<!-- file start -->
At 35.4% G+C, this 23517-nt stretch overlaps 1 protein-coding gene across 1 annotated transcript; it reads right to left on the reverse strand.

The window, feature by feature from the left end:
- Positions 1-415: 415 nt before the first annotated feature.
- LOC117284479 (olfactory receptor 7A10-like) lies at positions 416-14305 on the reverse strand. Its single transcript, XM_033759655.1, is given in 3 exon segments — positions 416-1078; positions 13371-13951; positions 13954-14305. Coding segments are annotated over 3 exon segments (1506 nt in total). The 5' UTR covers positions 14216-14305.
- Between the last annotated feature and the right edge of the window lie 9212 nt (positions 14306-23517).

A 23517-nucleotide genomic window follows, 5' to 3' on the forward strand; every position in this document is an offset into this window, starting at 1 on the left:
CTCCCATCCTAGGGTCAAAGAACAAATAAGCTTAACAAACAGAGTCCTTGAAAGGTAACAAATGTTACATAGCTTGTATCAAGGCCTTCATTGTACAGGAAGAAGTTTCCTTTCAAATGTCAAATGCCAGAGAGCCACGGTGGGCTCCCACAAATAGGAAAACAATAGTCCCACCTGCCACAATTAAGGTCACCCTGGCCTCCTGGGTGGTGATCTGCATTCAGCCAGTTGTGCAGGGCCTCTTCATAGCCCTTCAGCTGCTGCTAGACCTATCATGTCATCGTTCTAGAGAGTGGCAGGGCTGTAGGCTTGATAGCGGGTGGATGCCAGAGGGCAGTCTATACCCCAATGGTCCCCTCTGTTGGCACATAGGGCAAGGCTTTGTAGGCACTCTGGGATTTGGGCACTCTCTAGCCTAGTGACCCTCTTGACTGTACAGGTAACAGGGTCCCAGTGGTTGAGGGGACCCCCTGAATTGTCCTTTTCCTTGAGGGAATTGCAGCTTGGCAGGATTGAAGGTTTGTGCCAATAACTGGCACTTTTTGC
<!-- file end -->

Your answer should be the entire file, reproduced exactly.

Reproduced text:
At 35.4% G+C, this 23517-nt stretch overlaps 1 protein-coding gene across 1 annotated transcript; it reads right to left on the reverse strand.

The window, feature by feature from the left end:
- Positions 1-415: 415 nt before the first annotated feature.
- LOC117284479 (olfactory receptor 7A10-like) lies at positions 416-14305 on the reverse strand. Its single transcript, XM_033759655.1, is given in 3 exon segments — positions 416-1078; positions 13371-13951; positions 13954-14305. Coding segments are annotated over 3 exon segments (1506 nt in total). The 5' UTR covers positions 14216-14305.
- Between the last annotated feature and the right edge of the window lie 9212 nt (positions 14306-23517).

A 23517-nucleotide genomic window follows, 5' to 3' on the forward strand; every position in this document is an offset into this window, starting at 1 on the left:
CTCCCATCCTAGGGTCAAAGAACAAATAAGCTTAACAAACAGAGTCCTTGAAAGGTAACAAATGTTACATAGCTTGTATCAAGGCCTTCATTGTACAGGAAGAAGTTTCCTTTCAAATGTCAAATGCCAGAGAGCCACGGTGGGCTCCCACAAATAGGAAAACAATAGTCCCACCTGCCACAATTAAGGTCACCCTGGCCTCCTGGGTGGTGATCTGCATTCAGCCAGTTGTGCAGGGCCTCTTCATAGCCCTTCAGCTGCTGCTAGACCTATCATGTCATCGTTCTAGAGAGTGGCAGGGCTGTAGGCTTGATAGCGGGTGGATGCCAGAGGGCAGTCTATACCCCAATGGTCCCCTCTGTTGGCACATAGGGCAAGGCTTTGTAGGCACTCTGGGATTTGGGCACTCTCTAGCCTAGTGACCCTCTTGACTGTACAGGTAACAGGGTCCCAGTGGTTGAGGGGACCCCCTGAATTGTCCTTTTCCTTGAGGGAATTGCAGCTTGGCAGGATTGAAGGTTTGTGCCAATAACTGGCACTTTTTGC